Most cycle clubs are open to a wide range of newcomers, however, there are some that are more narrowly specialized. There are cycling firefighters, cycling nudists, cycling bears, cycling hunters and, indeed, cycling gays and lesbians.

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Focusing mainly on LGBTQ cyclists, the CycleOut London club started in 1996 as an outdoor sports group. This is just an example of a club that can be found anywhere in the world, most likely including your country or even city.

The founders wanted to give gay and lesbian cyclists a supportive environment for shared rides in a free-minded community. The club is said to be welcoming towards people of any age and sporting abilities, offering them an alternative opportunity to meet new friends outside of clubs and bars.

CycleOut in Cyprus. © CycleOut Facebook

There’s no typical member but the founders say that the club still suffers from the lack of female cyclists but this is subject to an effort for improvement. In order to attract all kinds of cyclists, they organise rides ranging from 20 km on flat roads to up to 100 km in hilly terrain. Apart from regular rides around the city, they often arrange cycling holidays on Mallorca, Sardinia, and other destinations.

“I enjoy the opportunity to be out with the club, be it for a full day, half a day or a full week. It provides an opportunity to meet new and interesting people,” said member Nasser Tell in an interview for the Pride Life Magazine.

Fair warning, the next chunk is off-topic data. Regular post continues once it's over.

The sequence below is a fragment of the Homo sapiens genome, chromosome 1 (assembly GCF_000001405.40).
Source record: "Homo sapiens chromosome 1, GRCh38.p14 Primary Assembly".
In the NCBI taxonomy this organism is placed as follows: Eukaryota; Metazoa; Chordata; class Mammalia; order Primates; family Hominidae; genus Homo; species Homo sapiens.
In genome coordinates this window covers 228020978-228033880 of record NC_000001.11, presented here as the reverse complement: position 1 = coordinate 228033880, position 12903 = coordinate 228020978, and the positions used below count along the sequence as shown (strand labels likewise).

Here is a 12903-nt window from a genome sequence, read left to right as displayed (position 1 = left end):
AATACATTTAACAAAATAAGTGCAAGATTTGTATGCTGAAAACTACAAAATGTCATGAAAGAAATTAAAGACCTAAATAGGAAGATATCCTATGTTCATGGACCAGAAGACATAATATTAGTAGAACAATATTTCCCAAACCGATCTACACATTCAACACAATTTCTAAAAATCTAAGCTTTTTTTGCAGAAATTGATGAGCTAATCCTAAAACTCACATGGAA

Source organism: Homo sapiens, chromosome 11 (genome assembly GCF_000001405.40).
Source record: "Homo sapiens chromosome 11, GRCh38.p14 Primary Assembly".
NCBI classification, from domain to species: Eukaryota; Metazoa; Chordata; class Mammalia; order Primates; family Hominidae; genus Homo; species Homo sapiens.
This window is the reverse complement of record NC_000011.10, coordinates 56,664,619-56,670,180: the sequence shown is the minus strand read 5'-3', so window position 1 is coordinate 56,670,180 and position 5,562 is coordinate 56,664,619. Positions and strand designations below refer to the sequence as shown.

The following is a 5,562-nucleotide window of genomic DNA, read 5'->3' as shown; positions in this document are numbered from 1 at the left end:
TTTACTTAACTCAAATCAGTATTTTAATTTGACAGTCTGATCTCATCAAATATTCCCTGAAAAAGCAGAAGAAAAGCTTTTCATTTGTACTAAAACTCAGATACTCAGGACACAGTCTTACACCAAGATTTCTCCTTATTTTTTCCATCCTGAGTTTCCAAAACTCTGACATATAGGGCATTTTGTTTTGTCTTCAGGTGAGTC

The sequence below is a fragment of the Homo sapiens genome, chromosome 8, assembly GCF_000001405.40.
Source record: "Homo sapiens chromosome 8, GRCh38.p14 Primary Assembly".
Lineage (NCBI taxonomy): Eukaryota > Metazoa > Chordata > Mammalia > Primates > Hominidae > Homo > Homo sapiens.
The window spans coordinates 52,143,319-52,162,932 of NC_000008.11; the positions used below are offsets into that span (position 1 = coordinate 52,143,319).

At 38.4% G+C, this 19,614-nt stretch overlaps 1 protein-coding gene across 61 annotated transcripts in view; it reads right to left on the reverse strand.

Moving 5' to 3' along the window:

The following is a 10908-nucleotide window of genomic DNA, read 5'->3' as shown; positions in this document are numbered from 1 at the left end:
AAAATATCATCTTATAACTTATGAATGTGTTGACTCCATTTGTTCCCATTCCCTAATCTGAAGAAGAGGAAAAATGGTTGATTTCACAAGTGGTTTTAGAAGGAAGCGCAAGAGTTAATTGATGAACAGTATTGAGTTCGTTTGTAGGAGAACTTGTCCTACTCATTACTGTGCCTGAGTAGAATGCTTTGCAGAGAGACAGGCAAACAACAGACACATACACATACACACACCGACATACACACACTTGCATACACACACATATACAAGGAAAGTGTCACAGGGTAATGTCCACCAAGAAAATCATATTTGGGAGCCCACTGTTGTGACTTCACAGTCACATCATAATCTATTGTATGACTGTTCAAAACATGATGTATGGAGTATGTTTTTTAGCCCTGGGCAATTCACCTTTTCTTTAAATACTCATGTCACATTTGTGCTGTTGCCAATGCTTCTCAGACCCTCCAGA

San Francisco Pride Parade in 2016. © Profimedia, Alamy

Similar stories can be found all around the world. Brendan Housler, a professional cyclist from New York City, described his life before coming out as an internal battle of trying to identify and accept himself. After telling his family and friends, his life instantly evolved and everything became better. In the interview for Outsport, he recalled comments on his coming out including cries of disbelief that such excellent sportsman could have been gay. A six-time New York State Elite Men’s Cycling Champion and a Nalgene Cycling team member is just a visible representative among others.

The advantage of LGBTQ communities is that the members are active in the online environment, making it easier for interested people to find the appropriate club and join. On the other hand, most gays and lesbians would be doubtlessly welcome in every cycling club. What’s your opinion?

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